- Top of page
- Results and discussion
- Supporting Information
Melaleuca alternifolia (Myrtaceae), native to Australia, is regarded as the most popular among the 150 species of tea tree. Traditionally, Australians inhale the vapours released from the crushed leaves to treat various ailments such as coughs and colds. An infusion is used to treat sore throats or skin ailments (Shemesh and Mayo, 1991). The oil is included as an ingredient in many consumer products, such as soaps, deodorants, shampoos, ointments, cosmetics and herbal remedies, and as an active ingredient in many topical formulations to treat skin infections (Carson et al., 2006). In Australia, Europe, North America and South Africa, the oil is widely available over-the-counter and marketed as an immune system booster and a remedy for coughs, colds and a sore throat (Carr, 1998; RIRDC, 2006, 2007; Ratel Farming, 2011).
Tea tree oil (TTO) has been shown to possess a wide range of biological activities. The oil showed potent anti-fungal and anti-bacterial activities against various pathogens, including Candida albicans, Escherichia coli, Klebsiella pneumoniae, Prevotella intermedia, Proteus vulgaris, Staphylococcus aureus and Trichophyton equinum. Data suggest that the antibacterial and antifungal activities of TTO are mainly attributed to the content of terpinen-4-ol and α-terpineol (Carson and Riley, 1995; Carson et al., 1995; Christoph et al., 2000; Banes-Marshall et al., 2001; Cox et al., 2001; Hammer et al., 2003). Other biological properties of TTO include anti-inflammatory (Golab et al., 2005), antiprotozoal (Mikus et al., 2000) and antitumour activities (Calcabrini et al., 2004).
Tea tree oil (TTO) is regulated by an international standard (Carson and Riley, 2001). Although the standard does not emphasise the species name ‘Melaceuca’ from which the oil originates, there is a set of chemical criteria for the desired chemotype. Monocyclic terpenes (γ-terpinene, α-terpinene, limonene, terpinolene), monocyclic terpene alcohols (terpinen-4-ol, α-terpineol) and the terpene ether/oxide (1,8-cineole) are the major constituents. The chemical composition of the oil is exclusively correlated to the quality of the raw plant material used. Commercially, the terpinen-4-ol chemotype is generally preferred (Carson et al., 2006) and good quality TTO should have a minimum terpinen-4-ol content of 30% and a maximum 1,8-cineole content of 15% (Nardoni et al., 2010). It was advised by Raman et al. (1995) that TTO with lower levels of 1,8-cineole be produced to prevent skin irritation and Carson and Riley (1995) suggested that the percentage of 1,8-cineole should be low as it can negatively influence the therapeutic potential of the oil.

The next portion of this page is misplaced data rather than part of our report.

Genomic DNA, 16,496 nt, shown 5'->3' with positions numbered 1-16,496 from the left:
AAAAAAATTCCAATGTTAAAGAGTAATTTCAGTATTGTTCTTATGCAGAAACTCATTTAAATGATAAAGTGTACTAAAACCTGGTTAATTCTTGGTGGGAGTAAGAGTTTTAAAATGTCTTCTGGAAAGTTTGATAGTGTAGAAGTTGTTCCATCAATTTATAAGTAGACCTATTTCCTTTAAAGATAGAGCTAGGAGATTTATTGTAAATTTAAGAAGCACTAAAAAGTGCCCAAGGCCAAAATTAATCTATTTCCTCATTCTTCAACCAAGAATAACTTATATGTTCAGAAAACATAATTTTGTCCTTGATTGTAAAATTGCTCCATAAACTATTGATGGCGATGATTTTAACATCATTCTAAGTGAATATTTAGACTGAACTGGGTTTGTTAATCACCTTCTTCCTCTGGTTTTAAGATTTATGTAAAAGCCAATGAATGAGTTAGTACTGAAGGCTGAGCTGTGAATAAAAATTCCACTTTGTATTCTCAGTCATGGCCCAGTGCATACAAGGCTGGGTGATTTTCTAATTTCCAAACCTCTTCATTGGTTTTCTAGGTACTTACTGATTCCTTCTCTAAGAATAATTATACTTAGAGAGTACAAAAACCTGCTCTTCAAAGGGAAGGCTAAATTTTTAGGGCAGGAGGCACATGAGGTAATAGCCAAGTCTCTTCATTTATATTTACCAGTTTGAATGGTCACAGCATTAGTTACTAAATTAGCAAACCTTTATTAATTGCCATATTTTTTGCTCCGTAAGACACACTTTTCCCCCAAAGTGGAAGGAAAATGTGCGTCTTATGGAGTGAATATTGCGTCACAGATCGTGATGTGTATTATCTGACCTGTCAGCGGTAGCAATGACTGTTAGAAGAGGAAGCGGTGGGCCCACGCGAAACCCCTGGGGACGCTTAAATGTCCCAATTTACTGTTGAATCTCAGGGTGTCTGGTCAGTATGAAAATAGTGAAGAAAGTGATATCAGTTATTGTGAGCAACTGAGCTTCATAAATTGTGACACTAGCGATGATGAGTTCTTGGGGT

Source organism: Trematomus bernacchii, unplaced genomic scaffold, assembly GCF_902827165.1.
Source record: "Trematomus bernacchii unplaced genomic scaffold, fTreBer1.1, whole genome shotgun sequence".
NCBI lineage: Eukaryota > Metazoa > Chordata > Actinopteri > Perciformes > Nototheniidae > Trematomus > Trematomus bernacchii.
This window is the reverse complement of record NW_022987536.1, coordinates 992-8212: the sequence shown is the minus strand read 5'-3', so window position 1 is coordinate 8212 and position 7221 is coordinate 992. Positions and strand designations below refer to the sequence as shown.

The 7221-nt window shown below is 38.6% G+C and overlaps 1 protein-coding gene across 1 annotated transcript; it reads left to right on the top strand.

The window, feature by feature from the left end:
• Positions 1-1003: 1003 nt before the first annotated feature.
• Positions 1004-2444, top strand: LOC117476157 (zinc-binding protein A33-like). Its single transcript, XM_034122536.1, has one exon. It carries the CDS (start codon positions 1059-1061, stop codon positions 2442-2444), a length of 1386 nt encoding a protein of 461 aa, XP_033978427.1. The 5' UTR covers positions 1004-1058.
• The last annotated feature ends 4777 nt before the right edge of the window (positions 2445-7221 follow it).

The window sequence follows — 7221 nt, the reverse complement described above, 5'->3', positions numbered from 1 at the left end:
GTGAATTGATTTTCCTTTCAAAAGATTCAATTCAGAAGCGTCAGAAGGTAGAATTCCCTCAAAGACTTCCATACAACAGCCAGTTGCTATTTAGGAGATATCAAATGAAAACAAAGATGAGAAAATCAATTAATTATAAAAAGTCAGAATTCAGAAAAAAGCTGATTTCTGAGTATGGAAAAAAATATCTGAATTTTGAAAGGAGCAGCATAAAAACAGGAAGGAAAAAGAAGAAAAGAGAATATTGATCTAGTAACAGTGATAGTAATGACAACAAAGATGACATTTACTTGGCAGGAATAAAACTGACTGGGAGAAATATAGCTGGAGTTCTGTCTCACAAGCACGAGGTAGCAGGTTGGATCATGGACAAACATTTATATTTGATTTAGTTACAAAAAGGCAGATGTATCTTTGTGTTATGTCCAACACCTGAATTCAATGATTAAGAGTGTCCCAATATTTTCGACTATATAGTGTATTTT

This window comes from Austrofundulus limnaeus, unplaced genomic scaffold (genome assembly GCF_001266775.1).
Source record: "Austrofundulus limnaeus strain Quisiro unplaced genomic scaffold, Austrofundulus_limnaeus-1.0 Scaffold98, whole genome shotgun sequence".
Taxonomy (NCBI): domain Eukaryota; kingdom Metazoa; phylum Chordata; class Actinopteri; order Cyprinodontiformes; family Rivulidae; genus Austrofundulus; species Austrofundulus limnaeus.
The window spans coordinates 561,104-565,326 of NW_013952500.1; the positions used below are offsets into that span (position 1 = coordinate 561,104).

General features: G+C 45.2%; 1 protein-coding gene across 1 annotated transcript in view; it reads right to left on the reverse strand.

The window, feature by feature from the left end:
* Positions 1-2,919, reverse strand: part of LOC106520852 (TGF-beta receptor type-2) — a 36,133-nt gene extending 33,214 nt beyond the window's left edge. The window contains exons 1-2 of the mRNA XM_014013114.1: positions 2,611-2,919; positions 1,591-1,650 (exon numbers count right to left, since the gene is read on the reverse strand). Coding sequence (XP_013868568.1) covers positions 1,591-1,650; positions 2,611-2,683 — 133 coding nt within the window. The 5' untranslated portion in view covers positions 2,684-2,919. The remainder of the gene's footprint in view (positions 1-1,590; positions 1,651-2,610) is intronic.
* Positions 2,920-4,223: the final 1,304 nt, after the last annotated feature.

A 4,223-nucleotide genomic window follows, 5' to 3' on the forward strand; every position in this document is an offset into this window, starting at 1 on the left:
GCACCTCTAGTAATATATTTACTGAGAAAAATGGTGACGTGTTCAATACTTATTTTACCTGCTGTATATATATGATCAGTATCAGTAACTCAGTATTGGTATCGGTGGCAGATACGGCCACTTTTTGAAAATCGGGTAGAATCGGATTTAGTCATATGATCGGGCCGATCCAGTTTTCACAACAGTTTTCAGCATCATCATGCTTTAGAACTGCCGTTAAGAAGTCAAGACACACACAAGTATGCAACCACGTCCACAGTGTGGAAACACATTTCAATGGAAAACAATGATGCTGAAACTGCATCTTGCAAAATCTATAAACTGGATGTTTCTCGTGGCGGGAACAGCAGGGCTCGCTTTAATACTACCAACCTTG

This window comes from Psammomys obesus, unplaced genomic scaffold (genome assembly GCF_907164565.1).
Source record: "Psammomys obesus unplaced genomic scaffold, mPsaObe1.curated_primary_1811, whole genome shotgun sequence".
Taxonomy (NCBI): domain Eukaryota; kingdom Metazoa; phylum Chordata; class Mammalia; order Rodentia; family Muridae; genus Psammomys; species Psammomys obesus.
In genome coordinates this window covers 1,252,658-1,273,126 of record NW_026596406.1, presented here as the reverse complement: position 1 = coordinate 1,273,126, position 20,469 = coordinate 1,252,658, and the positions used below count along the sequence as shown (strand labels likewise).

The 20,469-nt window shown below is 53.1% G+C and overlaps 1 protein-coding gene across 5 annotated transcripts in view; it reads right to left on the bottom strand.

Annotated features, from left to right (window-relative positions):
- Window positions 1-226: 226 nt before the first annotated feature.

Gas chromatography coupled to mass spectrometry (GC–MS) is the accepted analytical tool used for quality control analysis of essential oils. However, because this analytical technique is expensive and requires skilled personnel, alternative fast and efficient methods are therefore desirable for the rapid assessment of TTO. Vibrational spectroscopy has been proposed as an alternative rapid quality control method. Spectroscopy methods such as mid- infrared (MIR) and near-infrared (NIR) in combination with chemometric data analysis have proven to be suitable methods for the quality assessment of buchu and geranium oil amongst others (Sandasi et al., 2010, 2011) and also to detect adulteration of African essential oils (Juliani et al., 2006; Tan et al., 2012). As the quality and chemical composition of the commercial essential oils of Melaleuca alternifolia can differ from one producer to another, this study proposes a rapid, efficient, non-destructive method that requires little or no sample preparation for the qualitative and quantitative assessment of TTO using MIR and NIR spectroscopy. Chemometric tools were used to develop calibration models to enable the rapid prediction of major TTO compounds in commercial essential oil brands for routine analysis.